• At step 102, a request to invoke an API hosted on a server is received from a client-side component of a Web application, where the request is sent asynchronously using AJAX. Typically, the client-side component will be JavaScript code running in a client Web browser, and the request will be an XMLHttpRequest object. The technical details for asynchronously submitting an XMLHttpRequest from JavaScript using AJAX is well-known in the art, and thus is not discussed in detail here.
  • In one set of embodiments, the API hosted on the server is a Java API. In these embodiments, the request may include, inter alia, a name of the API, a Java class of the API, and one or more input parameter values. The server-side API may be also be implemented in any one of a number of other programming languages, such as C++, Perl, and the like.
  • Once the request has been received, a first security handler is invoked, where the first security handler is configured to perform authentication and authorization functions with respect to the request (step 104). For example, in one embodiment, the first security handler is configured to authenticate a user of the Web application that originated the request. In another embodiment, the first security handler is configured to determine whether the user is authorized to invoke the API. Although the term “first security handler” implies a single security handler, it should be appreciated that the authentication and authorization functions attributed to the first security handler may be carried out by separate handlers/APIs.
  • In some embodiments, the Web application described in flowchart 100 may be built using an existing application framework, and may be designed to make use of standard security functions and metadata that are specific to that framework. For example, applications built using the Oracle Applications Framework are designed to store user identity, role, and responsibility information in an “FND” session context object at user login, which can then be validated against specific functions or pages using standard “FND” APIs. In these cases, the first security handler of step 104 may be configured to leverage these standard APIs (rather than relying on custom code) to carry out authentication and authorization.
  • By leveraging existing authentication/authorization mechanisms, embodiments of the present invention can be easily made to interoperate with a variety of existing application frameworks. In addition, since these existing mechanisms are typically well-tested and address common authentication/authorization-related vulnerabilities (e.g., password management, session state management, URL access, etc.), the overall security of the system is improved.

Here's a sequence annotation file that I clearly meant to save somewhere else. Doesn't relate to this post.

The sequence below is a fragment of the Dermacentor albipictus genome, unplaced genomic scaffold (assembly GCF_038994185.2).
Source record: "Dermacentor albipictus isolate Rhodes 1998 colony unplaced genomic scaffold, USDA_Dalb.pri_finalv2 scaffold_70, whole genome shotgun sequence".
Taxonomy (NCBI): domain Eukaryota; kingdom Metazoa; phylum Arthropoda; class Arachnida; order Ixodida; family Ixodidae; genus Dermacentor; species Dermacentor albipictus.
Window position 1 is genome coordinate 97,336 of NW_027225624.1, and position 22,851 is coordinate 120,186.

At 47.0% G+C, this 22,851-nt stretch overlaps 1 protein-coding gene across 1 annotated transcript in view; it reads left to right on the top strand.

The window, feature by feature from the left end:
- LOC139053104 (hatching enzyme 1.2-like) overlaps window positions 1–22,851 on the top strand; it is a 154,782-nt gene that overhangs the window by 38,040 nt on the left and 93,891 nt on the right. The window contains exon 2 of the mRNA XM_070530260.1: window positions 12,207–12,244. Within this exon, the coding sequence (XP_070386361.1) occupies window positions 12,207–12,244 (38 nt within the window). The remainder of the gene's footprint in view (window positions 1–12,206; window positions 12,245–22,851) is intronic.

• If the first security handler indicates that authentication and authorization are successful, a second security handler is invoked, where the second security handler is configured to process the request in a manner that mitigates a plurality of different types of Web application and AJAX security attacks (step 106). Examples of such attacks include Cross Site Scripting (XSS), Cross Site Request Forgery (CSRF), injection attacks (such as SQL, PL/SQL, XML, HTML, CSS, JSON, and JavaScript injection), replay attacks, illegal redirects, buffer overflows, and the like. Like the first security handler of step 104, the processing attributed to the second security handler may be carried out by a single handler or multiple handlers/APIs.
  • The second security handler is significant for at least two reasons. First, since the request received at step 102 is intended to invoke server-side code from a client, it is important to ensure that the request is not used as an attack vector to gain access to privileged code/data or otherwise compromise the server system. Second, since the request is received asynchronously via AJAX (and thus may not be readily observable from the visual presentation of the client-side Web page), it is difficult to identify and test for security vulnerabilities that may be exploited by the request. Accordingly, the second security handler of step 106 is designed to provide a comprehensive defense against most, if not all, common Web application/AJAX security attacks.
  • For example, in one embodiment, the second security handler is configured to validate any input parameter values included in the request against a “white-list” of known, valid characters or values. This check prevents the server-side API from being called with non-standard parameters, and thus prevents XSS and certain types of back-end injection attacks (e.g., SQL injection, PL/SQL injection, XML injection, etc.).
  • In another embodiment, the second security handler is configured to escape code tags (e.g., HTML tags, JavaScript tags, etc.) in any input parameter values. This measure avoids certain types of front-end injection attacks, such as HTML and JavaScript injection.
  • In yet another embodiment, the second security handler is configured to determine whether static parameter values (e.g., poplist values, LOV values, etc.) in the request are signed using a context (e.g., session-based) signature. This ensures that parameters or other data originating from the server are not tampered with, and thus provides a further defense against XSS and injection attacks. This technique may also be used to verify any request that changes the state of the server (e.g., POST requests), thereby preventing CSRF attacks.